The Gettysburg Address by Abraham Lincoln

Classic American Essays and Speeches

A painting of President Abraham Lincoln at the dedication of the Soldiers' National Cemetery in Gettysburg, Pennsylvania, on November 19, 1863. (Ed Vebell/Getty Images)

Delivered at the dedication of the Soldiers' National Cemetery in Gettysburg, Pennsylvania, on November 19, 1863, President Lincoln's Gettysburg Address has been called "the world’s foremost statement of freedom and democracy and the sacrifices required to achieve and defend them" (James McPherson). It has also been described as "perhaps the perfect combination of eloquence, elegance, and economy in our history, shining rhetorical proof of the design axiom, 'Less is more'" (Owen Edwards).

Both a prose poem and a prayer in its tone and shape, Lincoln's speech is a masterful example of epideictic rhetoric, marked by metaphor, antitheses, tricolons, and tetracolons. A century afterward, it served as an inspiration for Dr. Martin Luther King, Jr.'s "I Have a Dream" speech.

When you have finished reading Lincoln's famous words, visit our Reading Quiz on the Gettysburg Address and Facts and Myths About the Gettysburg Address. Also see the rhetorical notes at the bottom of this page.

The Gettysburg Address*

by President Abraham Lincoln

Four score and seven years ago our fathers brought forth, upon this continent, a new nation, conceived in Liberty, and dedicated to the proposition that all men are created equal.

Now we are engaged in a great civil war, testing whether that nation, or any nation so conceived and so dedicated, can long endure. We are met on a great battlefield of that war.

We have come to dedicate a portion of that field, as a final resting place for those who here gave their lives that that nation might live. It is altogether fitting and proper that we should do this.

But, in a larger sense, we cannot dedicate, we cannot consecrate, we cannot hallow, this ground. The brave men, living and dead, who struggled here, have consecrated it, far above our poor power to add or detract.

The world will little note, nor long remember what we say here, but it can never forget what they did here. It is for us the living, rather, to be dedicated here to the unfinished work which they who fought here have thus far so nobly advanced. It is rather for us to be here dedicated to the great task remaining before us--that from these honored dead we take increased devotion to that cause for which they here gave the last full measure of devotion--that we here highly resolve that these dead shall not have died in vain, that this nation, under God, shall have a new birth of freedom, and that government of the people, by the people, for the people, shall not perish from the earth.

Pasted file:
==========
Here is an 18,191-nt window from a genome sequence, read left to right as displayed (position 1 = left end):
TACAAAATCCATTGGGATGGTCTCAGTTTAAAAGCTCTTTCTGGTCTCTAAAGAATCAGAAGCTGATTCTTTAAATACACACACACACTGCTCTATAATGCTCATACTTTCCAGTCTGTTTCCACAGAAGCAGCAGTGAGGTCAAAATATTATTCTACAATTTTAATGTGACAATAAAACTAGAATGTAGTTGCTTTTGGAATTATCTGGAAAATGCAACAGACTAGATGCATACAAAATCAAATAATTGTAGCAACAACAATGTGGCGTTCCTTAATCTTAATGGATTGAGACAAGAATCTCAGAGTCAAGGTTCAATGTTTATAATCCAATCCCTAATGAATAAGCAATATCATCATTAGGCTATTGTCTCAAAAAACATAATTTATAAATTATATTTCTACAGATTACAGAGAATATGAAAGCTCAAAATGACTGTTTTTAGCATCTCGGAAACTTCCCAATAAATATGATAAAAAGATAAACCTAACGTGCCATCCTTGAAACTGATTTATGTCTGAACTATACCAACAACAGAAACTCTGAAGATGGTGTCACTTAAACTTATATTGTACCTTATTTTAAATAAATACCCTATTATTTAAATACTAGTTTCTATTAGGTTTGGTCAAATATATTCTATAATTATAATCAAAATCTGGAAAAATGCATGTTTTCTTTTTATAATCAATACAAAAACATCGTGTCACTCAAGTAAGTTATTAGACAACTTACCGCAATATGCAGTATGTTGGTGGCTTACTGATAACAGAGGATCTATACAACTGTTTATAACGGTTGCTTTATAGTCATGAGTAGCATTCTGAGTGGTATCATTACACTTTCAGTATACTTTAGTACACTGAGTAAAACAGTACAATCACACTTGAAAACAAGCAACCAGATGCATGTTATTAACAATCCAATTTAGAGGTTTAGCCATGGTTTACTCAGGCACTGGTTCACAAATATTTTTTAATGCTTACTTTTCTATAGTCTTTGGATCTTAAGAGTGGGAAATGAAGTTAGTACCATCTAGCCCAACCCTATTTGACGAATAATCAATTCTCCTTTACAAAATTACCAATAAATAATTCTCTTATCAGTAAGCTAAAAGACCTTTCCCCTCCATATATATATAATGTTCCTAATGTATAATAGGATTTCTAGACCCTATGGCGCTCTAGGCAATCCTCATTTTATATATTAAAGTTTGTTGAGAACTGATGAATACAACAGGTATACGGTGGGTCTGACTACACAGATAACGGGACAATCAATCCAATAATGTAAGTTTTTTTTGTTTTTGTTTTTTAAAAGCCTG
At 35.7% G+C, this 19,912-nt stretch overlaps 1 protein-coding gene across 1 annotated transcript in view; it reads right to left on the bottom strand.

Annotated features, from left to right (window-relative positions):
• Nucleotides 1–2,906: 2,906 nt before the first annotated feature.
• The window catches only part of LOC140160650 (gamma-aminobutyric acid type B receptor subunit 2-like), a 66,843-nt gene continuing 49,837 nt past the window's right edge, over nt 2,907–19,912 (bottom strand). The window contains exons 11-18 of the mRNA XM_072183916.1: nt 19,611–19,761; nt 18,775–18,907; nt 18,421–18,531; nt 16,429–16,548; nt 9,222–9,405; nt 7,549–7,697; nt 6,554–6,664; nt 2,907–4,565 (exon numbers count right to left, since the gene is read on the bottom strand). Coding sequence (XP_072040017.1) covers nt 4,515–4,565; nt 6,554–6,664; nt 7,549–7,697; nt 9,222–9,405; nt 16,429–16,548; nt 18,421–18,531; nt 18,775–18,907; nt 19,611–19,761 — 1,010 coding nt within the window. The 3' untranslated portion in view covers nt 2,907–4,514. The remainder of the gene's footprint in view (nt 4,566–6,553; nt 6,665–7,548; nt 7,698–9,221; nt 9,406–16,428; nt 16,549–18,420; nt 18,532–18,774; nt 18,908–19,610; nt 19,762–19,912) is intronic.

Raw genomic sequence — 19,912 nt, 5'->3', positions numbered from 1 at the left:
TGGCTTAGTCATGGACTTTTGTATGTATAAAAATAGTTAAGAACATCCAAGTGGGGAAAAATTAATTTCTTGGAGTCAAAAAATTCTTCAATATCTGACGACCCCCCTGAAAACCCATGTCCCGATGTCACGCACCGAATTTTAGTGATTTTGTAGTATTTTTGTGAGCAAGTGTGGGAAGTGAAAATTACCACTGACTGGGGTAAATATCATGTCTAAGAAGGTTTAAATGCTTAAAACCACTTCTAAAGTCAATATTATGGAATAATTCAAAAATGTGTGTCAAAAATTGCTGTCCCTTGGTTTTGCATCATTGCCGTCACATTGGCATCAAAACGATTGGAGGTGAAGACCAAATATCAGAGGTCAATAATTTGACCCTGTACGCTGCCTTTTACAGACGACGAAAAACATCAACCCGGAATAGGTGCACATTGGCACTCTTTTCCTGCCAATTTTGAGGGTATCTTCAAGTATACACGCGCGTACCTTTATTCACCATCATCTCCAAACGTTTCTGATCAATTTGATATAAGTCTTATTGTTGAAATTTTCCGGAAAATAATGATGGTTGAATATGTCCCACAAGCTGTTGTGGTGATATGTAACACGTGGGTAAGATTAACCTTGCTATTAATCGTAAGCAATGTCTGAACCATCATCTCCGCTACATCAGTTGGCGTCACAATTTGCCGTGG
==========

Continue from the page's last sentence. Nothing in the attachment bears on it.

(November 19, 1863)

*This version of the Gettysburg Address is the so-called "Bliss text," the last from Lincoln's hand. Garry Wills treats this version as the standard text in his Pulitzer Prize-winning study Lincoln at Gettysburg: The Words That Remade America (Simon & Schuster, 1992).

Rhetorical Notes

  • For a brief discussion of Lincoln's reliance on the "magic number three," see our glossary entry for tricolon. Also see tetracolon climax.
  • For an illustration of how Lincoln uses birth metaphors in the speech, see our glossary entry for metaphor.
  • For an illustration of how Lincoln uses rhetorical repetition, see our glossary entry for epistrophe.
  • For an illustration of how Lincoln juxtaposes contrasting ideas in balanced clauses, see our glossary entry for antithesis.